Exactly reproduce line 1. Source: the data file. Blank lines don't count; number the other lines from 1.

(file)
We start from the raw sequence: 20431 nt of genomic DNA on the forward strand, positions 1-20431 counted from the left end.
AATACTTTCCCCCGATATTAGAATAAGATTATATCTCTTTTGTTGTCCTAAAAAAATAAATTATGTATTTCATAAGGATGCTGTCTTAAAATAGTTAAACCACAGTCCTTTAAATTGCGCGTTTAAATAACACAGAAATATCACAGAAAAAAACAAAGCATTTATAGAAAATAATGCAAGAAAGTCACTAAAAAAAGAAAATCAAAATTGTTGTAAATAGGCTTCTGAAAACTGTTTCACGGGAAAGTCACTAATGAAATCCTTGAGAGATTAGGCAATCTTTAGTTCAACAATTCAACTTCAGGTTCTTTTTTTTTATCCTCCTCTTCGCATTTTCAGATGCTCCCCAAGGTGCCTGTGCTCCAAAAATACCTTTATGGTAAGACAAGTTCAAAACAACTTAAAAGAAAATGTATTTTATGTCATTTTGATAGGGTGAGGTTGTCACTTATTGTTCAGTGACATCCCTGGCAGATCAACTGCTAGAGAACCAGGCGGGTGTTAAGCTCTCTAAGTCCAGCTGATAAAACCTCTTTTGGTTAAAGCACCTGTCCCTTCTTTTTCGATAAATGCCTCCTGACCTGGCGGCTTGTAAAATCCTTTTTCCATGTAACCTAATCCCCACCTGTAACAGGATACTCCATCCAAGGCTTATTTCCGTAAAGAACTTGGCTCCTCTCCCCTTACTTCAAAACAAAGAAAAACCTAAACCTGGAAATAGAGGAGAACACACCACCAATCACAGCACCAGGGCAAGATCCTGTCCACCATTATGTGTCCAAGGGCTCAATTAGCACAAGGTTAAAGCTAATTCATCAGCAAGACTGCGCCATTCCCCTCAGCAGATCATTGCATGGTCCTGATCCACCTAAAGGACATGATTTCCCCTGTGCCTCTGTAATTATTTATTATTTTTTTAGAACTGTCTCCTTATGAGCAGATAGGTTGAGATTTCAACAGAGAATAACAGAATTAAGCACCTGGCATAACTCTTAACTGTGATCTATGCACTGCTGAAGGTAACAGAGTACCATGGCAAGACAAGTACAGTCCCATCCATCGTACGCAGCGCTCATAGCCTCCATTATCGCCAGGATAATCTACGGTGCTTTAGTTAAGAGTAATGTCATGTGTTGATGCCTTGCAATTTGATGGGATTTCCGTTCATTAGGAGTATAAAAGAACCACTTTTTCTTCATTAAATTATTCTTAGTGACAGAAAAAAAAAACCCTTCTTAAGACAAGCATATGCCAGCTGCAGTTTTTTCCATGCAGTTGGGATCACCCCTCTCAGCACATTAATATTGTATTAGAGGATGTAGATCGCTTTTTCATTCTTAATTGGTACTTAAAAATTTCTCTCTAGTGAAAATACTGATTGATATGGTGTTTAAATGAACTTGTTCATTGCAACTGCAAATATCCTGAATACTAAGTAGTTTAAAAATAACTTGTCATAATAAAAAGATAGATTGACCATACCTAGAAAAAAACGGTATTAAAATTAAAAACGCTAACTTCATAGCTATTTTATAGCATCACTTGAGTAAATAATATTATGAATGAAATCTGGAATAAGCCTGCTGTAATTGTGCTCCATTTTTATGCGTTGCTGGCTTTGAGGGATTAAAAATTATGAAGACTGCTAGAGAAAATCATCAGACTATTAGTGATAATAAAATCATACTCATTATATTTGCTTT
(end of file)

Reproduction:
We start from the raw sequence: 20431 nt of genomic DNA on the forward strand, positions 1-20431 counted from the left end.